When it works not only as theory but as practice, intersectionality allows us to be ourselves, our whole selves, and not just fragments. There are those who would prefer we prioritize our identities or leave some behind, as if we could check part of ourselves at the door. Many of us know what this looks like. “This is a movement about fighting racism. Once we achieve racial equality, then we can talk about homophobia.” Or, “Once we defeat sexism or achieve gay rights, then we’ll explore our racism. Until then, please wait.” You are expected to be a woman first, or a Black man first, disabled first, a lesbian first, working class or transgender first. Intersectionality demands that we insist, “I am everything first. And I refuse to wait any longer. When it comes to who I am, every part of me gets a seat at the table.”
I recently had the experience of seeing and writing about the film, “Black Panther.” Going to the movies is often a powerful intersectional experience. As a man of color, I was thrilled to see a black Superhero film. As a queer man, I was distinctly aware that queerness was not going to be included on any level in the movie, even though it was obvious to me that some of the characters were clearly bisexual or gay. The film I Am Not Your Negro, about the life of Black queer author James Baldwin, decided to feature a portrait of the artist based solely on race, to the exclusion of his homosexual politics. The experience I had in both films was the psychological equivalent of watching a movie you are excited by while sitting in a very uncomfortable seat; you are enjoying yourself on one level, but another part of you can’t relax, can’t surrender completely to the experience, because clearly something feels wrong.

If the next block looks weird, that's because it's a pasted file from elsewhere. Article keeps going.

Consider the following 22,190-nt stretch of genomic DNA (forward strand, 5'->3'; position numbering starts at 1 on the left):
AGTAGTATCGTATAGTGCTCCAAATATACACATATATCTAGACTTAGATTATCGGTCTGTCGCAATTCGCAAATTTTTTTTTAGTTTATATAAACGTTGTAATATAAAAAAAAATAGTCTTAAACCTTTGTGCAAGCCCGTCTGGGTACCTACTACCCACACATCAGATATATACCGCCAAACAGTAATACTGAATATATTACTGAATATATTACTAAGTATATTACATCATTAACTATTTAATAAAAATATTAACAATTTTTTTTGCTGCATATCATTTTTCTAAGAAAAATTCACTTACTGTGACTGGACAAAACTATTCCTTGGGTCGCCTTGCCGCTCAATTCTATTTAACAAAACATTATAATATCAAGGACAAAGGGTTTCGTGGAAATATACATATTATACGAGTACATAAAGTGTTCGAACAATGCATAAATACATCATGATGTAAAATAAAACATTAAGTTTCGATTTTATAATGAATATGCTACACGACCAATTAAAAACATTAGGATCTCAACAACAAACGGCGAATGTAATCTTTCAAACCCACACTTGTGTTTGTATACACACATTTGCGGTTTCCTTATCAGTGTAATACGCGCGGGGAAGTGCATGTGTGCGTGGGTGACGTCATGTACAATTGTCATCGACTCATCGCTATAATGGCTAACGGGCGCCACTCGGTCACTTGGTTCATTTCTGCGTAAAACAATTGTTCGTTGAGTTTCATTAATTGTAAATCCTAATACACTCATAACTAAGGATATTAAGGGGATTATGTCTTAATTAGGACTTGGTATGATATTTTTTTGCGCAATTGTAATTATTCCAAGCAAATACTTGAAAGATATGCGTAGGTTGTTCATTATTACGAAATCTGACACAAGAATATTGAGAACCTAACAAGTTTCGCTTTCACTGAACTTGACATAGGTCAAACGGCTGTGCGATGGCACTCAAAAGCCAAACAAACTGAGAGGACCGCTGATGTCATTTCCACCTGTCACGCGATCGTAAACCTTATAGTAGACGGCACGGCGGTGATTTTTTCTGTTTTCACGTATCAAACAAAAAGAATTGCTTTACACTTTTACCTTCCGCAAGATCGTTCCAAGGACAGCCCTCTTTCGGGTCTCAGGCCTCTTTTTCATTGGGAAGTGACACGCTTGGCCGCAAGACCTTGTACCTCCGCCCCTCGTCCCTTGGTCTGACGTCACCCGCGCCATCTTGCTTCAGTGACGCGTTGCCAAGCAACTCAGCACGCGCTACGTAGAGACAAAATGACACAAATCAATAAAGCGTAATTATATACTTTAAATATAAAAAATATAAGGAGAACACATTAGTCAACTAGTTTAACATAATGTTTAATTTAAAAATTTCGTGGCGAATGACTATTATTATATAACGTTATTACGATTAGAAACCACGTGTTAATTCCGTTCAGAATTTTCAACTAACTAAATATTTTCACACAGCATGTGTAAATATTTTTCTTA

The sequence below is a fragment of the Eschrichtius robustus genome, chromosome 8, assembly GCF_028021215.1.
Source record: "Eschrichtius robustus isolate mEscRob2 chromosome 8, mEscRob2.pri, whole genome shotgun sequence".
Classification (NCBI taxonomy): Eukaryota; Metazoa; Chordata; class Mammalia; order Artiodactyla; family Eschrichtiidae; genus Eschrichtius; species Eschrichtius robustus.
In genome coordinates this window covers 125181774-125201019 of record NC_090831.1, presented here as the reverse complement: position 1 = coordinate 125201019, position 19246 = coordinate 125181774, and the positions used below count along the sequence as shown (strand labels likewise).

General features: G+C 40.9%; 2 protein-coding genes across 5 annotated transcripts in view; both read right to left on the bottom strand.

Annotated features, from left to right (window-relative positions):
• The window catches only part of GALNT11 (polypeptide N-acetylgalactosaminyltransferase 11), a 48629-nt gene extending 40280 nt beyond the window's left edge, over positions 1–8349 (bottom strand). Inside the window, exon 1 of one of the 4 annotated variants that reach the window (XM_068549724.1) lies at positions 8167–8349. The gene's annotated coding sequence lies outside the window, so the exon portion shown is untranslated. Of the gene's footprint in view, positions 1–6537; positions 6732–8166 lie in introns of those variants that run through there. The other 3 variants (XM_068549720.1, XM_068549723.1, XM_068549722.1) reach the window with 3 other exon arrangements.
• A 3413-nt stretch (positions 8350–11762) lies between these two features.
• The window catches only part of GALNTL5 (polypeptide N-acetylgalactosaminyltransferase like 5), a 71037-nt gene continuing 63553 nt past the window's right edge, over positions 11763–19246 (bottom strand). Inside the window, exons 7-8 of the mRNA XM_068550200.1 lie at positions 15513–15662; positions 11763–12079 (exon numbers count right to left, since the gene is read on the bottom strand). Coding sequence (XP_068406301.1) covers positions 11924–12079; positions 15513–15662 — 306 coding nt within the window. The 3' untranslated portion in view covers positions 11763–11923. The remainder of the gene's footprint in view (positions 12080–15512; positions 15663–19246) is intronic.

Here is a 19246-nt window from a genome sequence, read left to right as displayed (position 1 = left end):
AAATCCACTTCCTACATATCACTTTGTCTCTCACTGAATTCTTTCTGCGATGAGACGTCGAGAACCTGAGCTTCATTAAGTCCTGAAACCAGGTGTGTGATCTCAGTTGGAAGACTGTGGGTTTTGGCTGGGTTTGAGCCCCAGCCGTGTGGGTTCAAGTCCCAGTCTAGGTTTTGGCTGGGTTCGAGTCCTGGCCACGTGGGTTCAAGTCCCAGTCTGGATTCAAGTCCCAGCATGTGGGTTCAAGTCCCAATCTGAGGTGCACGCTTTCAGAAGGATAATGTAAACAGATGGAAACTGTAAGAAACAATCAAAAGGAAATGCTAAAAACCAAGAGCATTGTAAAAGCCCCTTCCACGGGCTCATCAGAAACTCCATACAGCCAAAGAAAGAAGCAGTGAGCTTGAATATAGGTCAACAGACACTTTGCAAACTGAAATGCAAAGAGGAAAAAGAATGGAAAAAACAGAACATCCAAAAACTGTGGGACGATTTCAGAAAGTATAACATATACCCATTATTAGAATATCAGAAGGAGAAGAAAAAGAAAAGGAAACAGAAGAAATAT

I am not a sociologist nor an academic, and I know there are people who will resist intersectionality as a term because it sounds too “scholarly,” but I believe most of us are living, breathing examples of intersectionality. As a Black gay man, as a queer man of color, I have dealt with both racism and homophobia in my life. I have been objectified sexually because of my race by gay white men, and have met queer men and women who refuse to examine their whiteness or class privilege. I have also had arguments with family members and activists who insisted that Blackness was an identity assigned to me at birth, but that being gay was a choice. Within this context, there was empathy and support when I dealt with racism because being Black was my heritage. Homophobia, on the other hand, was the direct result of a decision I’d made to be gay, so basically, I was on my own. And for some, it was offensive whenever I compared the two oppressions.
A man I knew in college, for example, refused to make a connection between Black people desegregating lunch counters during the Civil Rights Movement and the queer resistance against the police raid at Stonewall. Having been called both a nigger and a faggot in my life, I believe as a Black gay man that I am a better judge than anyone about which derogatory terms feel most harmful to me, and which movements should inspire me.